Our results extend knowledge of the influence of political and cultural factors on support for pro-environment policy. Prior research [16,36,37] suggests that providing information about the risks of climate change can cause public attitudes to climate change to divide along socio-political lines, such that hierarchical individualists (who value industry and commerce) and egalitarian communitarians (who value equality of rights and distribution of resources) become further apart in their attitude towards climate change and policies to mitigate its effects. This is thought to occur because information about climate change has cultural meaning (e.g. it implies that restrictions should be placed on industry, which contradicts hierarchical–individualist values), and people are motivated to interpret information in a way that is consistent with their world view (e.g. hierarchical individualists will judge the risks associated with climate change to be less, because this reduces the need to restrict industry) [36,37].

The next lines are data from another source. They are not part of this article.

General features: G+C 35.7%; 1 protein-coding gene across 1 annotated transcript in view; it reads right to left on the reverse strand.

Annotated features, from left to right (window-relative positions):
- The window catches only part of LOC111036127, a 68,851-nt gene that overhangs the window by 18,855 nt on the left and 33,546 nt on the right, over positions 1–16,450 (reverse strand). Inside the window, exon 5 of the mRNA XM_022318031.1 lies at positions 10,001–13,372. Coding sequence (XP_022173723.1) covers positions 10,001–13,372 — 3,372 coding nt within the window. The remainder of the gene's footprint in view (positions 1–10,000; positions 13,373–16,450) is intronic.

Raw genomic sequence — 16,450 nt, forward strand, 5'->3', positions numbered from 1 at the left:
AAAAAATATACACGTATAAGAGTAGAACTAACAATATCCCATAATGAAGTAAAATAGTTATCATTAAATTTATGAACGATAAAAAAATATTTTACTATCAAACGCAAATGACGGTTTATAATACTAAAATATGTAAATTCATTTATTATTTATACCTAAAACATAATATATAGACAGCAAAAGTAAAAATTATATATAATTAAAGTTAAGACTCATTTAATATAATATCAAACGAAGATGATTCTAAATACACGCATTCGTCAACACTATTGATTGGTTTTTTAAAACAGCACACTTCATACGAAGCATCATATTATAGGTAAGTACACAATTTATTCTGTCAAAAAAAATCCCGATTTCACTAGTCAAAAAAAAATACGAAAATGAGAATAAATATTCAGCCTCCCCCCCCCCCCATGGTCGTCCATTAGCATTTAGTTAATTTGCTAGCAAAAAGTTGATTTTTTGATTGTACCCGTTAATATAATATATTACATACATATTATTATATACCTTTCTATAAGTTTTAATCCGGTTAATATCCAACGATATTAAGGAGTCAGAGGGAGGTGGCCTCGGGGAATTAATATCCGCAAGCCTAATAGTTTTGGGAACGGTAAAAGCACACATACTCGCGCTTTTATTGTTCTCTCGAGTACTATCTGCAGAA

Crucially, however, it is possible to present information about climate change in a way that counteracts its associated cultural meaning. For example, highlighting geo-engineering approaches to mitigating the effects of climate change (which align with pro-industry values) can make hierarchical individualists more receptive to scientific information about the risks of climate change , effectively communicating the scientific consensus on the issue increases climate change belief across socio-political ideologies [38–40] and framing climate change action as patriotic [41,42] or as obeying authority or defending natural purity increases support for such policies . Our results suggest that highlighting the benefits of scientific inquiry may play a similar role. The notion that scientific research is a valid way of accumulating knowledge may appeal equally to values held by hierarchical individualists and egalitarian communitarians. In turn, highlighting the benefits of scientific inquiry may counteract any negative effects of the cultural meaning associated with judgements about climate change risk, and make people who hold either world view more receptive to information about the risks of climate change or more supportive of pro-environment policies. Our findings also suggest interesting possibilities for future research. We deliberately omitted any mention of ‘climate change’ from our experimental materials. Instead, we focused on support for pro-environment policies that were implicitly, but not exclusively, linked to climate change. Thus, we cannot speak directly to the effects of increasing endorsement of scientific inquiry on attitudes towards climate change. However, given our manipulation increased support for these policies, it begs the question: can acceptance of scientific consensus on climate change (and other contentious scientific issues) be increased by educating the public on the benefits of the scientific method?